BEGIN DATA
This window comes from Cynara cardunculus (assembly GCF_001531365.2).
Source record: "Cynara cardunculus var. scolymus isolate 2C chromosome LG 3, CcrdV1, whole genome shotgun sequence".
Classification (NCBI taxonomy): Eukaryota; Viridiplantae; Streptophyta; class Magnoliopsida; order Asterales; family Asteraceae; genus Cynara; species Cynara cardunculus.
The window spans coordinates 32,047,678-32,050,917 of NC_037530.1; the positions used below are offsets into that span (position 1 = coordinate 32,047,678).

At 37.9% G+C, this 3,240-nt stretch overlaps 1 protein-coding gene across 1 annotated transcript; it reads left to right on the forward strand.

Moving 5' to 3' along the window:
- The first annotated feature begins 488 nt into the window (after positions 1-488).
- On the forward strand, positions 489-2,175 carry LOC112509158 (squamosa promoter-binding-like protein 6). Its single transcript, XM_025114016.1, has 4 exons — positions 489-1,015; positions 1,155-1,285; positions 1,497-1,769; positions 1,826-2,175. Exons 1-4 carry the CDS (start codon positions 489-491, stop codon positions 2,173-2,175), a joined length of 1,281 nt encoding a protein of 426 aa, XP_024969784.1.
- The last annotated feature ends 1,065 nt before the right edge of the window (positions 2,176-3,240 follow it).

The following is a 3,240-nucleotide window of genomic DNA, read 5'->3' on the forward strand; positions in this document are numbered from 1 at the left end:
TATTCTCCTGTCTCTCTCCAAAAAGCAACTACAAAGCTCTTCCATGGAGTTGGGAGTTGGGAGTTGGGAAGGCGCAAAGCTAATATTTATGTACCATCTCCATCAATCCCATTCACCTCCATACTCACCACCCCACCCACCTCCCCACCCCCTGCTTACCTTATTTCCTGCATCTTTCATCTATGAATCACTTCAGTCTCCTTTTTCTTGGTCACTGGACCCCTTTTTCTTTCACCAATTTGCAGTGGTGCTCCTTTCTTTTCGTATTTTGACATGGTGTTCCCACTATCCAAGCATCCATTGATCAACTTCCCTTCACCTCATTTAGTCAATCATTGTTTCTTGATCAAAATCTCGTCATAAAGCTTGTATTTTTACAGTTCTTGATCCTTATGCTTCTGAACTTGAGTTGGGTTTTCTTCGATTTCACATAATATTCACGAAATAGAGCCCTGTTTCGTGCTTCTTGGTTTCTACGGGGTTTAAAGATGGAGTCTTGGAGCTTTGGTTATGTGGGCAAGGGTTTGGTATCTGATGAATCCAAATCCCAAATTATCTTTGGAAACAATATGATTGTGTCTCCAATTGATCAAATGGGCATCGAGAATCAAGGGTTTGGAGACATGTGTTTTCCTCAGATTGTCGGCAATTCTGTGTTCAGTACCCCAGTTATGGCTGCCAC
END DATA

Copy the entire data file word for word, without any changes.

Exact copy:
This window comes from Cynara cardunculus (assembly GCF_001531365.2).
Source record: "Cynara cardunculus var. scolymus isolate 2C chromosome LG 3, CcrdV1, whole genome shotgun sequence".
Classification (NCBI taxonomy): Eukaryota; Viridiplantae; Streptophyta; class Magnoliopsida; order Asterales; family Asteraceae; genus Cynara; species Cynara cardunculus.
The window spans coordinates 32,047,678-32,050,917 of NC_037530.1; the positions used below are offsets into that span (position 1 = coordinate 32,047,678).

At 37.9% G+C, this 3,240-nt stretch overlaps 1 protein-coding gene across 1 annotated transcript; it reads left to right on the forward strand.

Moving 5' to 3' along the window:
- The first annotated feature begins 488 nt into the window (after positions 1-488).
- On the forward strand, positions 489-2,175 carry LOC112509158 (squamosa promoter-binding-like protein 6). Its single transcript, XM_025114016.1, has 4 exons — positions 489-1,015; positions 1,155-1,285; positions 1,497-1,769; positions 1,826-2,175. Exons 1-4 carry the CDS (start codon positions 489-491, stop codon positions 2,173-2,175), a joined length of 1,281 nt encoding a protein of 426 aa, XP_024969784.1.
- The last annotated feature ends 1,065 nt before the right edge of the window (positions 2,176-3,240 follow it).

The following is a 3,240-nucleotide window of genomic DNA, read 5'->3' on the forward strand; positions in this document are numbered from 1 at the left end:
TATTCTCCTGTCTCTCTCCAAAAAGCAACTACAAAGCTCTTCCATGGAGTTGGGAGTTGGGAGTTGGGAAGGCGCAAAGCTAATATTTATGTACCATCTCCATCAATCCCATTCACCTCCATACTCACCACCCCACCCACCTCCCCACCCCCTGCTTACCTTATTTCCTGCATCTTTCATCTATGAATCACTTCAGTCTCCTTTTTCTTGGTCACTGGACCCCTTTTTCTTTCACCAATTTGCAGTGGTGCTCCTTTCTTTTCGTATTTTGACATGGTGTTCCCACTATCCAAGCATCCATTGATCAACTTCCCTTCACCTCATTTAGTCAATCATTGTTTCTTGATCAAAATCTCGTCATAAAGCTTGTATTTTTACAGTTCTTGATCCTTATGCTTCTGAACTTGAGTTGGGTTTTCTTCGATTTCACATAATATTCACGAAATAGAGCCCTGTTTCGTGCTTCTTGGTTTCTACGGGGTTTAAAGATGGAGTCTTGGAGCTTTGGTTATGTGGGCAAGGGTTTGGTATCTGATGAATCCAAATCCCAAATTATCTTTGGAAACAATATGATTGTGTCTCCAATTGATCAAATGGGCATCGAGAATCAAGGGTTTGGAGACATGTGTTTTCCTCAGATTGTCGGCAATTCTGTGTTCAGTACCCCAGTTATGGCTGCCAC